Before I begin to answer that question, I will share a snippet from a post over on the Harvard Business Review:
Firms that lack leaders with social media skills are often tempted to outsource community management to outsiders, such as web development firms or advertising agencies. Unfortunately, this increases the risk of failure. The problem is that when community development is outsourced, the organization doesn’t learn and people inside communicate like they always did, even though the use of social media might have speeded up internal communication and flattened the hierarchies. As a result, the company is often very different from the face it portrays online, which almost always gets discovered.
I’m not completely sure what my opinion is on this even as I type, because whatever it is, I know it’s not firm. I do agree, however, that when community management is outsourced, organizations do not learn. But I also know based on the work I do that there are many out there who don’t want to learn, so they probably don’t see that as an issue.Is there anything wrong with not wanting to learn anything about managing a community? Maybe. Maybe not.
Someone posed the question on twitter early last week about outsourcing moderation and I tweeted my disagreement, but then thought about it a little further as the conversation ensued. Actually, it really depends on what type of content is being moderated. If it’s a forum that has clear guidelines and very little controversy, it’s probably not that big of a deal. My moderation experience is rooted in news, so that is why I was so quick to disagree.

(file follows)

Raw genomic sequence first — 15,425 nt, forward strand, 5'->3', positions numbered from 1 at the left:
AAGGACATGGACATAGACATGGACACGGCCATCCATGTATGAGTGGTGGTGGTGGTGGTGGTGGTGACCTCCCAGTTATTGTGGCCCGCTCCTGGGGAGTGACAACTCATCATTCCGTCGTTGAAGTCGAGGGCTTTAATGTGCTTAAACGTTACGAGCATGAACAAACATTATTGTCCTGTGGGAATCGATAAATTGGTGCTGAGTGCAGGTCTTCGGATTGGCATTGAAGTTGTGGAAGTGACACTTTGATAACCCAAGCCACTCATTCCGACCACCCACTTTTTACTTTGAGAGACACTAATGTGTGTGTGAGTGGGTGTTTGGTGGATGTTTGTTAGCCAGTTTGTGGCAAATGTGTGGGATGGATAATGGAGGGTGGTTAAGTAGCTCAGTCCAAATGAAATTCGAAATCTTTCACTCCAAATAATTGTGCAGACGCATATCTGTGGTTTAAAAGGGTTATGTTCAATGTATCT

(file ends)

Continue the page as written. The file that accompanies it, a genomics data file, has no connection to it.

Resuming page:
When I hired and managed a team of moderators for WRAL.com, it was very important to me that they understood the news, the content associated with the comments they were moderating and general familiarity with the regular posters, as well as the related stories. Now, that may not be required for other websites.
I did some contract work moderating a forum associated with a popular children’s book series over the summer and knowledge of that series was not required because the guidelines were clear. So for them, it works.It’s also important to note that their outsourcing is with a very reputable company that has experience in the space and contracts with the right people to do the job. So, they did their due diligence in selecting this company for outsourcing.
But I think there is a distinction to be made for overall community management, and it makes sense for someone internally to own it . I don’t think that failure is imminent if this isn’t the case, but an internal advocate is important.
I do think that agencies can handle community management if they have someone on staff with that kind of experience. But given the fact that it is a full-time job in most cases, this could be a costly endeavor for the companies doing the outsourcing.
The issue that must be revisited, is whether or not the company really wants a community. Many say they do, but their idea of community can range from a group of brand advocates who spread good cheer about them all over the web to a forum where visitors can ask questions and wait for them to respond. We can debate all day on whether either qualifies as a community.
At any rate, the post that sparked the idea for this one is a good one. I only shared one part of it. So go on over to the Harvard Business Review and read it.
…and I’d love to hear your thoughts on outsourcing.